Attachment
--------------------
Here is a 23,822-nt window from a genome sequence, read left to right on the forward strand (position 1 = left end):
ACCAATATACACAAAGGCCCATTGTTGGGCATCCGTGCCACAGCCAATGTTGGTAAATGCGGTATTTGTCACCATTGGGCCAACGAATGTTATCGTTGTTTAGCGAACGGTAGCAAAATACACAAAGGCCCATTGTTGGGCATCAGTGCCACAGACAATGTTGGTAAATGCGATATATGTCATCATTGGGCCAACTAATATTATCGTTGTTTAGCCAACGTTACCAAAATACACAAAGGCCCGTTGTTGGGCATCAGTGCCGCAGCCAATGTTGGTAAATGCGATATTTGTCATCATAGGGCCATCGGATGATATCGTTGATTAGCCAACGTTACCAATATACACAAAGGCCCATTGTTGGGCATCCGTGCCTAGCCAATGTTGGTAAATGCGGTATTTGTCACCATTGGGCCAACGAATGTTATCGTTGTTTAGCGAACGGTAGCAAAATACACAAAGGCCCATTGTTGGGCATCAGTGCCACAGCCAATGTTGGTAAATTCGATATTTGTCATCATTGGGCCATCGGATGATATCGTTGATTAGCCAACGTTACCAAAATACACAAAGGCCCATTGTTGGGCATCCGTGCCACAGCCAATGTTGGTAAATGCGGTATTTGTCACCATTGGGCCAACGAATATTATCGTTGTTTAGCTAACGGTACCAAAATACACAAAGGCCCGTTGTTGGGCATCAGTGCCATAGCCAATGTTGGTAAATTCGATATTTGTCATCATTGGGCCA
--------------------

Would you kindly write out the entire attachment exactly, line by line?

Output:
Here is a 23,822-nt window from a genome sequence, read left to right on the forward strand (position 1 = left end):
ACCAATATACACAAAGGCCCATTGTTGGGCATCCGTGCCACAGCCAATGTTGGTAAATGCGGTATTTGTCACCATTGGGCCAACGAATGTTATCGTTGTTTAGCGAACGGTAGCAAAATACACAAAGGCCCATTGTTGGGCATCAGTGCCACAGACAATGTTGGTAAATGCGATATATGTCATCATTGGGCCAACTAATATTATCGTTGTTTAGCCAACGTTACCAAAATACACAAAGGCCCGTTGTTGGGCATCAGTGCCGCAGCCAATGTTGGTAAATGCGATATTTGTCATCATAGGGCCATCGGATGATATCGTTGATTAGCCAACGTTACCAATATACACAAAGGCCCATTGTTGGGCATCCGTGCCTAGCCAATGTTGGTAAATGCGGTATTTGTCACCATTGGGCCAACGAATGTTATCGTTGTTTAGCGAACGGTAGCAAAATACACAAAGGCCCATTGTTGGGCATCAGTGCCACAGCCAATGTTGGTAAATTCGATATTTGTCATCATTGGGCCATCGGATGATATCGTTGATTAGCCAACGTTACCAAAATACACAAAGGCCCATTGTTGGGCATCCGTGCCACAGCCAATGTTGGTAAATGCGGTATTTGTCACCATTGGGCCAACGAATATTATCGTTGTTTAGCTAACGGTACCAAAATACACAAAGGCCCGTTGTTGGGCATCAGTGCCATAGCCAATGTTGGTAAATTCGATATTTGTCATCATTGGGCCA